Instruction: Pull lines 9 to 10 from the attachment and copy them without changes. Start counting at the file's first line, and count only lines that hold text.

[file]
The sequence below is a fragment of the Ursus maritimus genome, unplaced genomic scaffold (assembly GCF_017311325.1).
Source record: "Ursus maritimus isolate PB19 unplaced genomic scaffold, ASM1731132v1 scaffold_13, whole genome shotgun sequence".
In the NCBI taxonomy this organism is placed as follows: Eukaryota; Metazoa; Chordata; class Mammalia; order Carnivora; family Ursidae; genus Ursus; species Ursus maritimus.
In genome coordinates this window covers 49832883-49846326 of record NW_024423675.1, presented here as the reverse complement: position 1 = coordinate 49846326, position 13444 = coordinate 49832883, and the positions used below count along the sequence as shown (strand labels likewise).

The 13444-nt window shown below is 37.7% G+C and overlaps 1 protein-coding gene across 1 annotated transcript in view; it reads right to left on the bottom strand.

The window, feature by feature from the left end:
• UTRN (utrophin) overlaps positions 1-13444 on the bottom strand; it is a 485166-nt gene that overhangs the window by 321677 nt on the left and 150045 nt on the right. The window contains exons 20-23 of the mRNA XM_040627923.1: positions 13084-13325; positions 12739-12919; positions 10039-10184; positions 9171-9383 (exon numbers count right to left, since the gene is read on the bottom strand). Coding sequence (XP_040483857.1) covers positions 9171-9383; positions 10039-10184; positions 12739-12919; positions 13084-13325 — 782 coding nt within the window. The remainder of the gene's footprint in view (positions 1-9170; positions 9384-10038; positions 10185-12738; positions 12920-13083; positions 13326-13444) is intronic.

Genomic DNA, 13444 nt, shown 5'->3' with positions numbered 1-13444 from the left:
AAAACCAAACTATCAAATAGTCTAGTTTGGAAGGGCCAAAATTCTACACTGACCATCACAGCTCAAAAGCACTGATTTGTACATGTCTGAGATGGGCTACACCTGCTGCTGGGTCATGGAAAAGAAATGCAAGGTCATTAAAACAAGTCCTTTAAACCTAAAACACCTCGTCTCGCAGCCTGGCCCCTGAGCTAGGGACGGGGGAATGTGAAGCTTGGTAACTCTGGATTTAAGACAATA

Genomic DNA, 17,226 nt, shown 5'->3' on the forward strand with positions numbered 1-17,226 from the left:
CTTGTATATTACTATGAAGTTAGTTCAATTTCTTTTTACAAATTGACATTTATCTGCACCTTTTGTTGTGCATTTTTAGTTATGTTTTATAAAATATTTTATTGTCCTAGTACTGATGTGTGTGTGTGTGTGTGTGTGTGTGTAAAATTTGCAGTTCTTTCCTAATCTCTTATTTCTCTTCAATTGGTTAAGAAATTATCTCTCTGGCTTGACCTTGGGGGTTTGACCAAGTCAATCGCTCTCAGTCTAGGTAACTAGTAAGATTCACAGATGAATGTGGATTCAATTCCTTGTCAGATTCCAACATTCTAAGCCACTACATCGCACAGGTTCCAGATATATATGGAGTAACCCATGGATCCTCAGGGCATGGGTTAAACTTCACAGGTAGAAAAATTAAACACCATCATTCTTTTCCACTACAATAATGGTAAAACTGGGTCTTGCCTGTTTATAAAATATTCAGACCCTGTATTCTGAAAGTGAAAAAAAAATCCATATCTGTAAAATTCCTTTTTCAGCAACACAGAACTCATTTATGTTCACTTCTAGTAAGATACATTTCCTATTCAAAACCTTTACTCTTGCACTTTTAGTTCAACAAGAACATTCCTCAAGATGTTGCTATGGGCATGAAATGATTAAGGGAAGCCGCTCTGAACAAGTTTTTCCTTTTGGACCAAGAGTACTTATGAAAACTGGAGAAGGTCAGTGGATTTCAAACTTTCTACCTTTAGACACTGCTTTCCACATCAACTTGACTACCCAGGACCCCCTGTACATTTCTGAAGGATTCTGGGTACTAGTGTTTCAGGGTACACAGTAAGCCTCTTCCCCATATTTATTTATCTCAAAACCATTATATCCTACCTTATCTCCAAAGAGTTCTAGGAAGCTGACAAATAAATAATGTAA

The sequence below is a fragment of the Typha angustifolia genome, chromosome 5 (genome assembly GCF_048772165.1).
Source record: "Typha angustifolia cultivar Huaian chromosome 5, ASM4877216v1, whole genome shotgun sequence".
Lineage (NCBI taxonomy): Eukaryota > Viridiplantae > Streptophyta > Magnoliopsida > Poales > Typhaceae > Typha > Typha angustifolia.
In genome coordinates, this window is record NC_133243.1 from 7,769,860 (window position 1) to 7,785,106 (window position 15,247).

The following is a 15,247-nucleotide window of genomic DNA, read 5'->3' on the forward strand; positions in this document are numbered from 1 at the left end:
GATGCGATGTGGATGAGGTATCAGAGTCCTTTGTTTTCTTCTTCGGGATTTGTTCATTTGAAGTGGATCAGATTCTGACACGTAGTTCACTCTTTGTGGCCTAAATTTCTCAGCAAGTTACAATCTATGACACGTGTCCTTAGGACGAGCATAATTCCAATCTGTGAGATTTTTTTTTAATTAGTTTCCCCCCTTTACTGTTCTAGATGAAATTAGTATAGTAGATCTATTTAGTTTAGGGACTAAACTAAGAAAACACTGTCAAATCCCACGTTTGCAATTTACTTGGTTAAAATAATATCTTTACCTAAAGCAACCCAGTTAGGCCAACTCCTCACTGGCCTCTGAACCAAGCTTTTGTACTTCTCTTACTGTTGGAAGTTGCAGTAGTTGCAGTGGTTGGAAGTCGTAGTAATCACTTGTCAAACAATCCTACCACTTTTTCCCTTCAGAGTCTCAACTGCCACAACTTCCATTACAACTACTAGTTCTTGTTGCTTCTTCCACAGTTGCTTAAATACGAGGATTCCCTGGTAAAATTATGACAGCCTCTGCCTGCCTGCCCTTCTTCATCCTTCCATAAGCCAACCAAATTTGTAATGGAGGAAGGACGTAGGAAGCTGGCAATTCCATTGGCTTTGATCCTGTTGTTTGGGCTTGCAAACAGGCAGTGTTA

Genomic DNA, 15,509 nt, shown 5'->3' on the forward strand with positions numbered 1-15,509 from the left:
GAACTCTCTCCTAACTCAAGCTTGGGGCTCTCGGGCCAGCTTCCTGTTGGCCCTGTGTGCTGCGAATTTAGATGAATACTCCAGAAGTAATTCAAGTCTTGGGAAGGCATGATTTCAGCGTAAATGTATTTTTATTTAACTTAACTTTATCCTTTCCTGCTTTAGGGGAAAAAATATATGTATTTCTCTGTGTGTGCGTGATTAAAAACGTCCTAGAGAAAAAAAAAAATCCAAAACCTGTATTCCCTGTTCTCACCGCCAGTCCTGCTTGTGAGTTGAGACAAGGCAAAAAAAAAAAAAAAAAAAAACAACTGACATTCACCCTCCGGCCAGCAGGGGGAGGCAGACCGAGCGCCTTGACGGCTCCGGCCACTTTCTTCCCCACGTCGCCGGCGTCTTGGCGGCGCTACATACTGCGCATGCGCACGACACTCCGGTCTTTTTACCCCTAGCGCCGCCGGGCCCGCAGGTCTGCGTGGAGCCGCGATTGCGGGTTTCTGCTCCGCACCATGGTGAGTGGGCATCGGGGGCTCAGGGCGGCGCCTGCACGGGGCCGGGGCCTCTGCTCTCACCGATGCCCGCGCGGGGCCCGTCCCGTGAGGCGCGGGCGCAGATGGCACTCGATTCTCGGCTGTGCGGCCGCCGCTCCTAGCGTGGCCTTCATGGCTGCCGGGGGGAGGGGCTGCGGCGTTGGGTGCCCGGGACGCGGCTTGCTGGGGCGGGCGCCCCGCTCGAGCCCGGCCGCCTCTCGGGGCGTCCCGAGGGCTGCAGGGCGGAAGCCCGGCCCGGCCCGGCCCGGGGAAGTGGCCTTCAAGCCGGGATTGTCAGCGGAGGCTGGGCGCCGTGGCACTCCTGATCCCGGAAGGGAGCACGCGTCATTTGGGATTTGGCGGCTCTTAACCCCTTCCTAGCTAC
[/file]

AAAACCAAACTATCAAATAGTCTAGTTTGGAAGGGCCAAAATTCTACACTGACCATCACAGCTCAAAAGCACTGATTTGTACATGTCTGAGATGGGCTACACCTGCTGCTGGGTCATGGAAAAGAAATGCAAGGTCATTAAAACAAGTCCTTTAAACCTAAAACACCTCGTCTCGCAGCCTGGCCCCTGAGCTAGGGACGGGGGAATGTGAAGCTTGGTAACTCTGGATTTAAGACAATA

Genomic DNA, 17,226 nt, shown 5'->3' on the forward strand with positions numbered 1-17,226 from the left: